A flirtatious female can use her skills to save money, scientists have found.

In the first academic study of its kind, researchers found women who flirt while negotiating the price of a car can get up to 20 per cent off the original price.

But there's a fine line between flirty and friendly - women who didn't get the perfect balance did themselves more harm than good, Medical Daily reported.

Researchers from the University of California and the London School of Economics conducted a series of experiments and scenarios to measure the pros and cons of female charm.


They found ladies who oozed the right combination of warmth, friendliness, playfulness, flattery and sexiness effectively knocked a fifth of the price off a car.

In one experiment, researchers asked about 100 men and women to imagine they were selling a car worth about $1500 to a potential female buyer.

Half of the participants received a written description of a woman who flirted, looking the buyer up and down, leaning forward to touch the seller's arm, flattering and winking while asking for the best price. The other half of those polled read an outline of a much more business-like transaction.

The flirty buyers were offered far better deals, but only if the seller was a man. They were a 20 per cent discount on average, compared to the more conservative woman, according to the paper published in the journal Personality and Social Psychology.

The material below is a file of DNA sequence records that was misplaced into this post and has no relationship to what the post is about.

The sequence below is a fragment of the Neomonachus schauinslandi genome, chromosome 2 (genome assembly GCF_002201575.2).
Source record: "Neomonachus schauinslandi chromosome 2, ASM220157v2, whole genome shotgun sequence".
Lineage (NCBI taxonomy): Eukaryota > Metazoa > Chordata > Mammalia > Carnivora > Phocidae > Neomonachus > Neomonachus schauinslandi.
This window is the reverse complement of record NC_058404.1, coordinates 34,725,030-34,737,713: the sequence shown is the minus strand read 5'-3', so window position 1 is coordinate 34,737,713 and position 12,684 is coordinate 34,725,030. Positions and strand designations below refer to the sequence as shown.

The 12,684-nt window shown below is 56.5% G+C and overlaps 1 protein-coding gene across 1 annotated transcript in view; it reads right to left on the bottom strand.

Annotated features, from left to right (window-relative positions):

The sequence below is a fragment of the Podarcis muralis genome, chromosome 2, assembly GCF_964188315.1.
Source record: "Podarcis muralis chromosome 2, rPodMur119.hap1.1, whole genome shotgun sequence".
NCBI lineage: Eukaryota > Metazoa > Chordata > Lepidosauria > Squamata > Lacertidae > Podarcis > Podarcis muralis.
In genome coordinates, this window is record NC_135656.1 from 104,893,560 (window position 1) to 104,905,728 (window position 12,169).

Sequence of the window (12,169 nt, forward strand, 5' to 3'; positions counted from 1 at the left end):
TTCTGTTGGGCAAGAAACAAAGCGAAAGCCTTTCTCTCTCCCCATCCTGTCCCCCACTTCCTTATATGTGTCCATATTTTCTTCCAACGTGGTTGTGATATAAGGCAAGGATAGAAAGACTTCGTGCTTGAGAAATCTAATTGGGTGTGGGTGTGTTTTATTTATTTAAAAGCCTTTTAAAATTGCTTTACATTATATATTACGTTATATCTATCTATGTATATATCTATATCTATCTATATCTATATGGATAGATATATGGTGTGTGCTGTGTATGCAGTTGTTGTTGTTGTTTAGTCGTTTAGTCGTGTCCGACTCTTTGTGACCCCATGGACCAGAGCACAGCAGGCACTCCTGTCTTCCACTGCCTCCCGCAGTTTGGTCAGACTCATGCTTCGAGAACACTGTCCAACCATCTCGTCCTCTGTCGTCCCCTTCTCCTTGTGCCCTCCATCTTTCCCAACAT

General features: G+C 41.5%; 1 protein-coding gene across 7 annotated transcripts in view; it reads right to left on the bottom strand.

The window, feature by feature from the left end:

However, the flirty methods backfired when a woman over-stepped the mark or the seller was female.

Lead researcher Dr Laura Kray said women perceived as too friendly could also be seen as easy prey.

"They are seen as pushovers, as caring solely about satisfying over people's interest," Dr Kray told The Independent.

"We found that flirtation, on the other hand, conveys assertiveness and power from someone who is also concerned about satisfying their own interests."

"When perceived as flirtatiousness, female negotiators received better offers, but when perceived as friendliness, female negotiators negotiated worse deals," researchers wrote in the paper.

"This is consistent with the finding that warmth signals a lack of competitiveness making friendliness an economic liability in a negotiation."